Alumna combats human trafficking, domestic violence

Courtney Fyock works for A Woman’s Place, a nonprofit that advocates for victims of abuse and human trafficking.

Courtney Fyock currently works at A Woman’s Place in Bucks County. | |COURTESY Courtney Fyock
Courtney Fyock currently works at A Woman’s Place in Bucks County. | |COURTESY Courtney Fyock

Unlike many people after work ends, the last thing Courtney Fyock wants to do when she gets home is talk about her day.

Fyock is the program manager at A Woman’s Place, a first response nonprofit organization located in Bucks County providing 24/7 advocacy and support to victims of domestic violence and human trafficking. The organization also offers accompaniment and advocacy for victims during any legal proceedings.

According to the National Coalition Against Domestic Violence, one in three women have been victims of physical violence by a partner in their lifetime.

“It takes a concerted effort to compartmentalize when I leave work,” Fyock said. “I make a point not to rehash my day when I get home with my husband, otherwise it’s just like re-traumatizing. It’s important to take care of yourself mentally, physically, spiritually.”

After graduating from Temple in 2010 with a bachelors’ in political science, Fyock worked for the Salvation Army’s anti-human trafficking program, New Day Drop In Center in Kensington.

The center provides a secure place for women involved in commercial sex work, as well as food, clothing, crisis intervention and counseling.

“It wasn’t ever about reform, it was about providing a safe space,” Fyock said.

Also a recent graduate of Bryn Mawr College with a master’s degree in social work, Fyock is pursuing her passion of assisting women in difficult situations.

“Being a woman, I am more sensitive to issues that affect women … I became aware of the challenges and exploitation women face,” she said. “A lot of the time, [women] are treated as disposable in this world. Once I became more aware, it fueled a passion within me.”

Fyock said her education at Temple provided a solid base for her future career path.

“Almost all my courses were surrounding the government and larger political systems,” she said. “Being able to be educated in political science for understanding how systems work is really important to the work I do now because I’m interacting with these systems on a daily basis.”

One of the many challenges Fyock said she often faces in her line of work is lack of resources.

“There’s not enough resources for people who need them and I have to tell my clients, ‘I’m sorry, I can’t connect you with housing, or with assistance,’” she said. “It’s very frustrating when the systems [with which] you’re trying to support the victims fail.”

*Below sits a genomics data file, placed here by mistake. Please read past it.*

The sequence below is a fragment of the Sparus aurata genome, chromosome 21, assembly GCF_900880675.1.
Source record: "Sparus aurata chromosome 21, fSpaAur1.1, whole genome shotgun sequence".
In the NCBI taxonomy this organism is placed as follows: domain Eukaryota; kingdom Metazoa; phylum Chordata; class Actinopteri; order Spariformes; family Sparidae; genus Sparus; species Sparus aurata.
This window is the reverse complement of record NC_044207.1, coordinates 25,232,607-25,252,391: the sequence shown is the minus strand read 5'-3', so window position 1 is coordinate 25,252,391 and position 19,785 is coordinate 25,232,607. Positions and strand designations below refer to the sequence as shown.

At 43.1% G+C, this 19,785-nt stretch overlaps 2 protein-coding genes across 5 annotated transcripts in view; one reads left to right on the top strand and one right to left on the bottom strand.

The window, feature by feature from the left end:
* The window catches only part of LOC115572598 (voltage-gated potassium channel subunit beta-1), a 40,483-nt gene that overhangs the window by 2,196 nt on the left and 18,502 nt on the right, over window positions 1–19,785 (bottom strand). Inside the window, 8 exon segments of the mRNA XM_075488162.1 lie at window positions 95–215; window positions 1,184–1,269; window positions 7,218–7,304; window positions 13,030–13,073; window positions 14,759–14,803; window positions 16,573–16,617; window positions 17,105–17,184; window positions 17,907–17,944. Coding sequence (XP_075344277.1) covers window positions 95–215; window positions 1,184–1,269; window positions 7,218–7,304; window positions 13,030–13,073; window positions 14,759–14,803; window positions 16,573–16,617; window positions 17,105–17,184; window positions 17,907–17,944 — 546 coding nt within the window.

Fyock added judgment from people in positions of power is another particularly difficult challenge to overcome.

“A lot of times, people think they can’t change the system,” she said. “I’ve become a lot more confident in my ability to advocate for women.”

Fyock’s work has also inspired personal growth within herself by giving her a greater appreciation for what she has.

“It’s made me all around a more compassionate and empathetic person,” she said. “I am given the privilege of being involved with a client in the most vulnerable way. They’ve hit rock bottom and they open up to me and trust me and that’s very humbling.”

In connection to Fyock’s work, October is Domestic Violence Awareness Month. Ways to get involved include volunteering and giving donations to organizations like A Woman’s Place, as well as raising awareness to issues like domestic violence, sexual assault, exploitation and human trafficking.

Lian Parsons can be reached at or on Twitter @Lian_Parsons.


  1. I look at both sides. I have a gun permit. I don’t own a gun and never did. I wanted to get my wife a gun and my permit would just to be for bringing it home to my wife so she can protect herself in the case of a home invasion. I waited to offer this when my kids are grown since statistically there is many times a better chance that a child may find a gun and misuse it than it is to be used successfully in the homestead. My wife declined the offer so we have no gun. However, I don’t think my rights of gun ownership should be compromised because people who obtain guns illegally just the same as I shouldn’t lose my driving privileges because somebody drove their car, which is deadlier than guns, while they were intoxicated or drove recklessly. So bottom line is ENFORCE THE LAWS THAT ARE ALREADY ON THE BOOKS. Gun theft, straw purchases, lending guns to criminals,etc. All that is illegal but most of the guns used in crimes were not obtained legally. Thank you for allowing my input. One more thing, quit beating LaSalle in basketball, that’s my daughter Alum Mater.

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